Phyllostomus elongatus 


Taxonomy [top]

Kingdom Phylum Class Order Family
Animalia Chordata Mammalia Chiroptera Phyllostomidae

Scientific Name: Phyllostomus elongatus
Species Authority: (É. Geoffroy, 1810)
Common Name(s):
English Lesser Spear-nosed Bat

Assessment Information [top]

Red List Category & Criteria: Least Concern ver 3.1
Year Published: 2015
Date Assessed: 2015-07-20
Assessor(s): Solari, S.
Reviewer(s): Battistoni, A.
Contributor(s): Sampaio, E., Lim, B. & Peters, S.
This species is listed as Least Concern because it is widely distributed, relatively common, and unlikely to be declining at a rate which would qualify the species for inclusion in a threatened category.
Previously published Red List assessments:
2008 Least Concern (LC)
1996 Lower Risk/least concern (LR/lc)

Geographic Range [top]

Range Description: This species ranges across Colombia, Venezuela, the Guianas, Ecuador, Peru, Bolivia and southeastern Brazil (Eisenberg 1989, Lim and Engstrom 2000) in the lowlands only.
Countries occurrence:
Bolivia, Plurinational States of; Brazil; Colombia; Ecuador; French Guiana; Guyana; Peru; Suriname; Venezuela, Bolivarian Republic of
Range Map: Click here to open the map viewer and explore range.

Population [top]

Population: It is moderately common.
Current Population Trend: Unknown
Additional data:
Population severely fragmented: No

Habitat and Ecology [top]

Habitat and Ecology: This species strongly prefers multistratal tropical evergreen forest although it is occasionally taken in dryer habitats near streams. It roosts in small groups in tree cavities, or large groups in caves. These roosting congregations are divided up into smaller permanent social units consisting of harems of a single male and several females and their young, and groups of non-breeding bachelors. Apparently it is strongly disposed to feed on fruits, but it may also take nectar and pollen and large insects (Gardner 1977). It also hunts aerially above the forest canopy. These bats emerge from their roosts at complete darkness and forage for about two hours before returning to the roost.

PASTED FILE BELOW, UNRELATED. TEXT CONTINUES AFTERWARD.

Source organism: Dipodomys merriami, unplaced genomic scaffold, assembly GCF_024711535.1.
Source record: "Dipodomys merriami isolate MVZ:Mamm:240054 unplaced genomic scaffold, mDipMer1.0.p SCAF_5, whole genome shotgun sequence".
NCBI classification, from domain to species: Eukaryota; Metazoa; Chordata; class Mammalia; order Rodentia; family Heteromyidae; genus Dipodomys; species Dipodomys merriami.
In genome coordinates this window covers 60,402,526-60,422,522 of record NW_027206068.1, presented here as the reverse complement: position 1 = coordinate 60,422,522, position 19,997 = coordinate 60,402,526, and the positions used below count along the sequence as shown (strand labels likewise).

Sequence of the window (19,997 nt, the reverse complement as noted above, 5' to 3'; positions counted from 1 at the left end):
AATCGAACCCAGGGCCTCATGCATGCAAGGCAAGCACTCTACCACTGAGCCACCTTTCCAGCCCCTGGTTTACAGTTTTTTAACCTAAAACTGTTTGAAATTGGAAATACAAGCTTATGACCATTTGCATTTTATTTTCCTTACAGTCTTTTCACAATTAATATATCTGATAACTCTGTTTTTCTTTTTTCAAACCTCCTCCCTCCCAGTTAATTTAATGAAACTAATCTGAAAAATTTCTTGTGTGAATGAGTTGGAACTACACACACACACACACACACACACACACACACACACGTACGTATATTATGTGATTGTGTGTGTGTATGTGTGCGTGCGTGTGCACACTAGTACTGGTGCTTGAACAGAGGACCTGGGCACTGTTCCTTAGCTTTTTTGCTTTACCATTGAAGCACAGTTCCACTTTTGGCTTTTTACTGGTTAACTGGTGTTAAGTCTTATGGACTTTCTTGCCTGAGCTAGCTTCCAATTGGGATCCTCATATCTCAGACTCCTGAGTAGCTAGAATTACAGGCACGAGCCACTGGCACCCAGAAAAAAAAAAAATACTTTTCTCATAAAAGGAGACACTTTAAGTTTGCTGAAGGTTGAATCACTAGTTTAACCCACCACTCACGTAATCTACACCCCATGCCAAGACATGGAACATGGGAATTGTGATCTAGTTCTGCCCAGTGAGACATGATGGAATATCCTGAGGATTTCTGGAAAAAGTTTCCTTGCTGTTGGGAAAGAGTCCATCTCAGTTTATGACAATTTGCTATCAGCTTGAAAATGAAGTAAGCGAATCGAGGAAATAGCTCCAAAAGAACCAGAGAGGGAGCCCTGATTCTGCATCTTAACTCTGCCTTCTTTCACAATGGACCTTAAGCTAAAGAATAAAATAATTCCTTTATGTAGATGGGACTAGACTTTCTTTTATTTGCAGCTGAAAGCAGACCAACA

Systems: Terrestrial

Use and Trade [top]

Use and Trade: This species is not used.

Threats [top]

Major Threat(s): Deforestation occurs in some parts of its range though this is not considered a major threat.

Conservation Actions [top]

Conservation Actions: It is recommended to reduce loss of forest habitats.

Citation: Solari, S. 2015. Phyllostomus elongatus. The IUCN Red List of Threatened Species 2015: e.T17217A22135836. . Downloaded on 01 December 2015.
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